I frequently use segmentation approaches to help my clients make better decisions about where to invest their media dollars. I developed a knack for this about 20 years ago when we replicated an attitudinally driven segmentation that a client had conducted and found that we could align factors from our database with theirs and recreate, with good confidence, the segments they uncovered. What resulted was a clearer picture of who our prospective customer was with a direct linkage to their media habits. Media planning and buying has never been the same for me. You see, we’re brought up in this business using demographics as target audiences. As soon as a client briefs you on a project you run off and look at generic media usage of a demographic grouping. But ever since this experience I’ve become jaded about using demographic targets exclusively. Don’t get me wrong, I know when it comes to negotiating broadcast buys the currency is a demographic target because that’s what Nielsen measures. But we can plan and select vehicles that align with the mindset/attitudes/behaviors of our segments. And if we select media this way we’re doing a better job for our clients in investing their marketing dollars instead of simply spending them.

Demographics alone are a poor indicator of whether or not someone will buy your product—with rare exception; point-of-entry for denture and the feminine hygiene product categories? You can say that most people who buy life insurance are over 35, but do they wake up on their 35th birthday and say “I must buy life insurance today”? Of course not. There’s another trigger. Maybe someone their age passed on and left a family without financial independence. Maybe they had a new child or a child enter a new lifestage. The fact that these people are over 35 has less to do with the decision to buy life insurance than the emotional factor. Their demography is happenstance. Planning and buying media on their demographics alone will lead to poor decision making—it’s a blunt instrument.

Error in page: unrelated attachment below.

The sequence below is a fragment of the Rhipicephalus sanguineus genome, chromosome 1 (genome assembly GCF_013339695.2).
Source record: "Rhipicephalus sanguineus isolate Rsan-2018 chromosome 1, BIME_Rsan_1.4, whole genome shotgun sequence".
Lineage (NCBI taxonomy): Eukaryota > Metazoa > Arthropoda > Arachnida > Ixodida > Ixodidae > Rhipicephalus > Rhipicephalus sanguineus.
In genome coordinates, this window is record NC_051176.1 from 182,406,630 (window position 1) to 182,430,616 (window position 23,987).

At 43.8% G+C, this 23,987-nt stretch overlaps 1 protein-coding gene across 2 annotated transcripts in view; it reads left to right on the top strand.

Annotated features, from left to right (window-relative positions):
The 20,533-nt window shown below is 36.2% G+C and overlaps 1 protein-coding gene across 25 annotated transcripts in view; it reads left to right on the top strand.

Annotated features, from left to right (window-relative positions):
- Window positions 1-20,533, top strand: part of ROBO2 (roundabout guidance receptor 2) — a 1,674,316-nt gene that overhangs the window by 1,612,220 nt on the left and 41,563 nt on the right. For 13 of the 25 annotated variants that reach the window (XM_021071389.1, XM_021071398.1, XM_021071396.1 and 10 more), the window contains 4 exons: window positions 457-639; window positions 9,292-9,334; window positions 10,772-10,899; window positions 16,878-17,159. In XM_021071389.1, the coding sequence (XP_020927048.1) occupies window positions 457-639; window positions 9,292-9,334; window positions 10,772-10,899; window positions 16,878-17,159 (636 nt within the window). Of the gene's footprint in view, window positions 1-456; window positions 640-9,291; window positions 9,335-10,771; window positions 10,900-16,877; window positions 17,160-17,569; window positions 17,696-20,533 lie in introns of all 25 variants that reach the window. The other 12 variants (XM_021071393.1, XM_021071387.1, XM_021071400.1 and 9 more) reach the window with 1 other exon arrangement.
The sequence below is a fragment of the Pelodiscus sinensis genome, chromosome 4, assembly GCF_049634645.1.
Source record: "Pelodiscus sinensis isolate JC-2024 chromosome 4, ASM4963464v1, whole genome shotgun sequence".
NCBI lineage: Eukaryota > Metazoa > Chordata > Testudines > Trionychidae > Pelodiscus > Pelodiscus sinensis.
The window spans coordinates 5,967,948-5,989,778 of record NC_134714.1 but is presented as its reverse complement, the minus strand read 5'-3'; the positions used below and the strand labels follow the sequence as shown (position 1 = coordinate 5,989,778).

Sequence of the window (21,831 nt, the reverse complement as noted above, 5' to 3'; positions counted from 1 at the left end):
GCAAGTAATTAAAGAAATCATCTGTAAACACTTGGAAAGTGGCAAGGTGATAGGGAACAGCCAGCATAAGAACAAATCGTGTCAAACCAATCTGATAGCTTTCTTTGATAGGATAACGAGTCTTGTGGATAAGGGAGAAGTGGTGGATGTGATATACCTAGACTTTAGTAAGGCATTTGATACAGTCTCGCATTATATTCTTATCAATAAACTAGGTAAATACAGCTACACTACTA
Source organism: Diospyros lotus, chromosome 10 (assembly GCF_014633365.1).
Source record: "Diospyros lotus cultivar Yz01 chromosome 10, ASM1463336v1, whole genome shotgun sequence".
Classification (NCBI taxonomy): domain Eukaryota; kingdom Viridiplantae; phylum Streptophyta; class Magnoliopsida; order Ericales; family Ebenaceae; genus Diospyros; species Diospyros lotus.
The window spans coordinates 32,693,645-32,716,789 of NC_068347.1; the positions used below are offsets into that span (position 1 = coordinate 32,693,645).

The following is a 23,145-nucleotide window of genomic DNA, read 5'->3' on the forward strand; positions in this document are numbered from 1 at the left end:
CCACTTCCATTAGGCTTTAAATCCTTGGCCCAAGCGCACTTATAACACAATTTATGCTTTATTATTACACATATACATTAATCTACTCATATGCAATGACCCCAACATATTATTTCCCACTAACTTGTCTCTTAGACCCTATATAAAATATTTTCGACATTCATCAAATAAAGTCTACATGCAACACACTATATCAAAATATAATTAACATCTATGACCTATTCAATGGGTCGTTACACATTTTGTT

There are multiple methods and statistical techniques you can use to create a segmentation. Many organizations offer ‘off-the-shelf’ values based segmentations that predefine groups based on prevailing personal values and characteristics. VALS and PRIZM are great examples of this type of segmentation. PRIZM uses socioeconomic factors more than psychographic ones so it doesn’t fall into the same space as VALS. However these approaches fall short in some areas. That’s why I prefer to use a behavioral approach that is custom built based on the way people interact within a specific category. I don’t think people are as one-dimensional as the values based segments suggest and they act differently in different categories because of that. The chart below shows you the main difference in method here:

Both are markedly better approaches to developing media plans but will yield different outcomes. For example, using a behaviorally based approach may result in a segment of the population who are non-users of your category. It doesn’t matter what these people’s values are if they will not buy your product. The behavioral approach also gives you an opportunity to identify size of business value (dollars and cents) of different groups.

What’s your method?

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